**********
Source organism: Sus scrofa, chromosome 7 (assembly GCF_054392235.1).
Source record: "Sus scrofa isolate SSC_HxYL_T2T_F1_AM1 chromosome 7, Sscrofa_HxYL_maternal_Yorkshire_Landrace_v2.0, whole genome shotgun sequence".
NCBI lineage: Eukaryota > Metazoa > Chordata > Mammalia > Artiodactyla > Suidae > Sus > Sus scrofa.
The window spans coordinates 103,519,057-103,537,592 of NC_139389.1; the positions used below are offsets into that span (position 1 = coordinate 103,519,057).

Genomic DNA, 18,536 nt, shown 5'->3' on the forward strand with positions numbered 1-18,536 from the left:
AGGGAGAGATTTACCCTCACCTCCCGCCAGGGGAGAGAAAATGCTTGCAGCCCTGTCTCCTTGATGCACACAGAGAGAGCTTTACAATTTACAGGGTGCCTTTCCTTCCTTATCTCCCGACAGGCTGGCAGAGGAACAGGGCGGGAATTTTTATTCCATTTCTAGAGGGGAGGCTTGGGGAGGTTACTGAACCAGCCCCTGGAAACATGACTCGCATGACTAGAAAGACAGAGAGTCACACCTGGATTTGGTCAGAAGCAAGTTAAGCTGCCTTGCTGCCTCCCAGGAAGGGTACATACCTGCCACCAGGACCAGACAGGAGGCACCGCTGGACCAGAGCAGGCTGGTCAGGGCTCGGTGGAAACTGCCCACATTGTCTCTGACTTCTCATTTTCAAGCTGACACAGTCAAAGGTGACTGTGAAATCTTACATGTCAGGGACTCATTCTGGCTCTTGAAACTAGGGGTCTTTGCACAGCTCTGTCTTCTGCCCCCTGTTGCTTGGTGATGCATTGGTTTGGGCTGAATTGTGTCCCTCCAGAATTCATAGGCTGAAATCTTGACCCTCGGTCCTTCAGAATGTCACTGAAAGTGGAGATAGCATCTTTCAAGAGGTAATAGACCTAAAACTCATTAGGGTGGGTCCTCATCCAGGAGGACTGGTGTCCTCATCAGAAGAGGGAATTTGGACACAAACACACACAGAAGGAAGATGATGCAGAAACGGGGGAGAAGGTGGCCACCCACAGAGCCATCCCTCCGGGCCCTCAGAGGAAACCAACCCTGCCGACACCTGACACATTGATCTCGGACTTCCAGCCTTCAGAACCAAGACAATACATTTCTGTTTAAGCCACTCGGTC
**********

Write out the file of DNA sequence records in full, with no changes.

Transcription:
Source organism: Sus scrofa, chromosome 7 (assembly GCF_054392235.1).
Source record: "Sus scrofa isolate SSC_HxYL_T2T_F1_AM1 chromosome 7, Sscrofa_HxYL_maternal_Yorkshire_Landrace_v2.0, whole genome shotgun sequence".
NCBI lineage: Eukaryota > Metazoa > Chordata > Mammalia > Artiodactyla > Suidae > Sus > Sus scrofa.
The window spans coordinates 103,519,057-103,537,592 of NC_139389.1; the positions used below are offsets into that span (position 1 = coordinate 103,519,057).

Genomic DNA, 18,536 nt, shown 5'->3' on the forward strand with positions numbered 1-18,536 from the left:
AGGGAGAGATTTACCCTCACCTCCCGCCAGGGGAGAGAAAATGCTTGCAGCCCTGTCTCCTTGATGCACACAGAGAGAGCTTTACAATTTACAGGGTGCCTTTCCTTCCTTATCTCCCGACAGGCTGGCAGAGGAACAGGGCGGGAATTTTTATTCCATTTCTAGAGGGGAGGCTTGGGGAGGTTACTGAACCAGCCCCTGGAAACATGACTCGCATGACTAGAAAGACAGAGAGTCACACCTGGATTTGGTCAGAAGCAAGTTAAGCTGCCTTGCTGCCTCCCAGGAAGGGTACATACCTGCCACCAGGACCAGACAGGAGGCACCGCTGGACCAGAGCAGGCTGGTCAGGGCTCGGTGGAAACTGCCCACATTGTCTCTGACTTCTCATTTTCAAGCTGACACAGTCAAAGGTGACTGTGAAATCTTACATGTCAGGGACTCATTCTGGCTCTTGAAACTAGGGGTCTTTGCACAGCTCTGTCTTCTGCCCCCTGTTGCTTGGTGATGCATTGGTTTGGGCTGAATTGTGTCCCTCCAGAATTCATAGGCTGAAATCTTGACCCTCGGTCCTTCAGAATGTCACTGAAAGTGGAGATAGCATCTTTCAAGAGGTAATAGACCTAAAACTCATTAGGGTGGGTCCTCATCCAGGAGGACTGGTGTCCTCATCAGAAGAGGGAATTTGGACACAAACACACACAGAAGGAAGATGATGCAGAAACGGGGGAGAAGGTGGCCACCCACAGAGCCATCCCTCCGGGCCCTCAGAGGAAACCAACCCTGCCGACACCTGACACATTGATCTCGGACTTCCAGCCTTCAGAACCAAGACAATACATTTCTGTTTAAGCCACTCGGTC